Friday, March 26, 2010

The fact that it has been over two weeks since I've posted, while not unusual, reflects how insane life has been recently. These days I often marvel that every moment in the day is packed with activity, from my alarm in the morning til I pass out in a stupor of exhaustion at night. I had always heard women say "there just aren't enough hours in the day!" and thought Pssssshaw. That's ridiculous. There are plenty of hours in the damn day!

But now, my friends, now I GET IT.

We had a lovely visit from Grandma a few weeks ago - my mom stayed with us for a few days so I kept Carter home from school (yes, we call it school) to bond with Granny (I don't actually call her that, but the notion of 'Granny' conjures a vision of an ancient, withered, toothless old hag, and that really amuses me, since my mother is the furthest thing from this). I definitely had to put the mommy smackdown on my mother a couple of times during her stay - for instance, when I would call her and discover that Carter hadn't slept in three hours. "He's not tired! I tried to put him in his crib, but he cried!" Me: "Yes, I told you that he has to fuss a little before he falls asleep. How long was he in his crib??" "Oh, a long time - three minutes!!" THREE minutes??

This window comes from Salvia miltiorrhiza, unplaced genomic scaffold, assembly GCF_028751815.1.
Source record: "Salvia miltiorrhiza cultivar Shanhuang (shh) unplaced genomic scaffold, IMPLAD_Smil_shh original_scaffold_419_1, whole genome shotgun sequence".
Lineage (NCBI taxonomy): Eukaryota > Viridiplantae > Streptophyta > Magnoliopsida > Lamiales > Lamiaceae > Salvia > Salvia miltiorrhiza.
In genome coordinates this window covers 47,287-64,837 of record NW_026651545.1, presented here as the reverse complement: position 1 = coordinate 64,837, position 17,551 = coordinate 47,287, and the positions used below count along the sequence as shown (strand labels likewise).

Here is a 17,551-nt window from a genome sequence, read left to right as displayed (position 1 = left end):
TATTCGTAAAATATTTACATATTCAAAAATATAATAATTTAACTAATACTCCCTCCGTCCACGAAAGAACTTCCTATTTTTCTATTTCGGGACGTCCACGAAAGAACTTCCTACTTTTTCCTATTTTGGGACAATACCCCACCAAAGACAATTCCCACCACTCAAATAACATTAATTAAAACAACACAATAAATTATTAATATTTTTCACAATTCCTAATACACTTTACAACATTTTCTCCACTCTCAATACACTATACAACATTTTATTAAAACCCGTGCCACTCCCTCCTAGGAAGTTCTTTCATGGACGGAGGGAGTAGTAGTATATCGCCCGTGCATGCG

Or the time I called and she told me he hadn't had his second bottle, because he didn't "seem hungry" even though he hadn''t eaten in three hours. I insisted she give it to him, at which point he ravenously gobbled it up.

Mind you, I am not complaining. My mother is wonderful and I loved having her here. I just find it amusing that a woman can raise three kids and then be totally at a loss when it comes time to be Grandma. How quickly we forget...

More updates to come...there is simply to much to say to be able to get it all down in one post.

Wednesday, March 10, 2010

Keep Calm and Carry On

I am really batting a thousand in the mommy department lately.

The other day I accidentally bit Carter’s finger – I was kissing his little hand and PRETENDING to gnaw on it when he suddenly stuck his finger in my mouth. Chomp! Screaming ensued. Nice.